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Reggae is a music genre first developed in Jamaica in the late 1960s.

While sometimes used in a broader sense to refer to most types of Jamaican music, the term reggae more properly denotes a particular music style that originated following on the development of ska and rocksteady. Reggae is based on a rhythm style characterized by regular chops on the off-beat, known as the skank. The tempo is generally slower than that found in ska.

Reggae is a music genre that originated in Jamaica in the late 1960s. While sometimes used in a broad sense to refer to most types of popular Jamaican dance music, the term reggae more properly denotes a particular music style that was strongly influenced by traditional mento and calypso music, as well as American jazz and rhythm and blues, especially the New Orleans R&B practiced by Fats Domino and Allen Toussaint, and evolved out of the earlier genres ska and rocksteady.

Stylistically, reggae incorporates some of the musical elements of rhythm and blues, jazz, mento (a celebratory, rural folk form that served its largely rural audience as dance music and an alternative to the hymns and adapted chanteys of local church singing), calypso, African music, as well as other genres. One of the most easily recognizable elements is offbeat rhythms; staccato chords played by a guitar or piano (or both) on the offbeats of the measure. The tempo of reggae is usually slower than ska and rocksteady. The concept of "call and response" can be found throughout reggae music.

The bass guitar often plays the dominant role in reggae. The bass sound in reggae is thick and heavy, and equalized so the upper frequencies are removed and the lower frequencies emphasized. The guitar in reggae usually plays on the off beat of the rhythm. It is common for reggae to be sung in Jamaican Patois, Jamaican English, and Iyaric dialects. Reggae is noted for its tradition of social criticism and religion in its lyrics, although many reggae songs discuss lighter, more personal subjects, such as love and socializing.

Reggae has spread to many countries across the world, often incorporating local instruments and fusing with other genres. Reggae en Español spread from mainland South American Caribbean from Venezuela and Guyana to the rest of South America. Caribbean music in the United Kingdom, including reggae, has been popular since the late 1960s, and has evolved into several subgenres and fusions. Many reggae artists began their careers in UK, and there have been a number of European artists and bands drawing their inspiration directly from Jamaica and the Caribbean community in Europe.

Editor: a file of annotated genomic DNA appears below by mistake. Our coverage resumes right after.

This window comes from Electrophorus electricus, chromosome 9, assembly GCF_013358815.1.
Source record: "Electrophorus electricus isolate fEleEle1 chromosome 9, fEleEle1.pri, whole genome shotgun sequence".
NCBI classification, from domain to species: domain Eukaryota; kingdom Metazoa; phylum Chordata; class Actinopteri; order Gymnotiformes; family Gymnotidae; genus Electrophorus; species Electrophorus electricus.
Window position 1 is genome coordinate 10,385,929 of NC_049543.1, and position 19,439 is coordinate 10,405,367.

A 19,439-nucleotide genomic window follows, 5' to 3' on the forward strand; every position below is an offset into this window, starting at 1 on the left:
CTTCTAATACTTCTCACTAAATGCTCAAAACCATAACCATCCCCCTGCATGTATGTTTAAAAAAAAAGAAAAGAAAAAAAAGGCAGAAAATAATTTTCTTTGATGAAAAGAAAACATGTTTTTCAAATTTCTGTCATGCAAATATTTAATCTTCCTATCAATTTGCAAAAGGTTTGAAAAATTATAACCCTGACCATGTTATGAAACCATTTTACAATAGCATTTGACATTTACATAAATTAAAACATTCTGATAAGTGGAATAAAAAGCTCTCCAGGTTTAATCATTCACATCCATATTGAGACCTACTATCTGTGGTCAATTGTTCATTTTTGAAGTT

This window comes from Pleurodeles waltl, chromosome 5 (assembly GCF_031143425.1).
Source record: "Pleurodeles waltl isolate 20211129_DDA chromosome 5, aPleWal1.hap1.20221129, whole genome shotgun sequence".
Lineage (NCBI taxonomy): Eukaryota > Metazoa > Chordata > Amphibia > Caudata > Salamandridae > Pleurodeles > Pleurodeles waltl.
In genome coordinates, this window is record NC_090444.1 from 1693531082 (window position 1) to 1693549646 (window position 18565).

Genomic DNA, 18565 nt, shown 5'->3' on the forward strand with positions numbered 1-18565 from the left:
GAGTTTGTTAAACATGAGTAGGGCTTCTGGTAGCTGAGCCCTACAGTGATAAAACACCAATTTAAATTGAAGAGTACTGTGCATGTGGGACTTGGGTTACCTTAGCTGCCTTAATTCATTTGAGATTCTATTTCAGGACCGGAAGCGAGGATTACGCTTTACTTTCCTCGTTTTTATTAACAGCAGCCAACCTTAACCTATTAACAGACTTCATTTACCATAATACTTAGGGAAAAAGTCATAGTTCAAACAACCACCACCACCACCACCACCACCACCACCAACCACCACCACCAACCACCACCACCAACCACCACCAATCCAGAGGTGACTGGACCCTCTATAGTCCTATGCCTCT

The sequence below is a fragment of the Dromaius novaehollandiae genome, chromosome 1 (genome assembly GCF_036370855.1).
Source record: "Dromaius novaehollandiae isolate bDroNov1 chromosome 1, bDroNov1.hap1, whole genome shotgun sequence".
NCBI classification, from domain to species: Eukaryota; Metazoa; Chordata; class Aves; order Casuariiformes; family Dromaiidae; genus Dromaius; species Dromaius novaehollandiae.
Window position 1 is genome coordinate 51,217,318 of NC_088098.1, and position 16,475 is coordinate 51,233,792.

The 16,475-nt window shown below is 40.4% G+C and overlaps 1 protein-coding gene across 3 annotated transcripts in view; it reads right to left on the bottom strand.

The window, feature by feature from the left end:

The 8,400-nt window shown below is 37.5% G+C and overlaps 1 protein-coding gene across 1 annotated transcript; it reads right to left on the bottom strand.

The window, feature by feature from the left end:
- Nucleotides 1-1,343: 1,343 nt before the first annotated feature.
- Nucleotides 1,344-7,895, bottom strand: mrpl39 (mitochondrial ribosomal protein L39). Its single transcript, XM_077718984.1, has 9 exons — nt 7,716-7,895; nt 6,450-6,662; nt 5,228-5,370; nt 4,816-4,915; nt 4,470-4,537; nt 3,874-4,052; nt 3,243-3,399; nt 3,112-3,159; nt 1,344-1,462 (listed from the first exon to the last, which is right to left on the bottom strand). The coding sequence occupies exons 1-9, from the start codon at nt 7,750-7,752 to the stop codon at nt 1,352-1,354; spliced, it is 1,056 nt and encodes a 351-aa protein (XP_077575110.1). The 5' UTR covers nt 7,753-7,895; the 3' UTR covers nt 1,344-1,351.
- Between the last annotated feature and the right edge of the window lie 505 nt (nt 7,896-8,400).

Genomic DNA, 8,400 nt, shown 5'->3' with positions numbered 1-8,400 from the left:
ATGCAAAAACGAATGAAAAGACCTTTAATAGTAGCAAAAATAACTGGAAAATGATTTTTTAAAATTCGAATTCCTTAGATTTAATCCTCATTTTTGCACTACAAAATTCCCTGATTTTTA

Roxanne
by The Police

Roxanne you don't have to put on the red light
Those days are over you don't have to sell your body to the night
Roxanne you don't have to wear that dress tonight
Walk the streets for money you don't care if it's wrong or if it's right

Roxanne You don't have to put on the red light
Roxanne You don't have to put on the red light
Roxanne (put on the red light)
Roxanne (put on the red light)
Roxanne (put on the red light)
Roxanne (put on the red light)
Roxanne (put on the red light) Oh

I loved you since I knew ya
I wouldn't talk down to ya
I have to tell you just how I feel
I won't share you with another boy
I know my mind is made up so put away your make-up
I told you once I won't tell you again it's a bad way

Roxanne you don't have to put on the red light
Roxanne you don't have to put on the red light
Roxanne (you don't have to put on the red light)
Roxanne (put on the red light)
Roxanne (put on the red light)
Roxanne (put on the red light)
Roxanne (put on the red light)

Roxanne (put on the red light)
Roxanne (put on the red light)
Roxanne (put on the red light)
Roxanne (put on the red light)
Roxanne (put on the red light)
Roxanne (you don't have to put on the red light)
Roxanne (put on the red light)
Roxanne (put on the red light)
Roxanne (put on the red light)




Roxanne (put on the red light)

Lyrics © Sony/ATV Music Publishing LLC
Written by: Gordon Sumner

Lyrics Licensed & Provided by LyricFind
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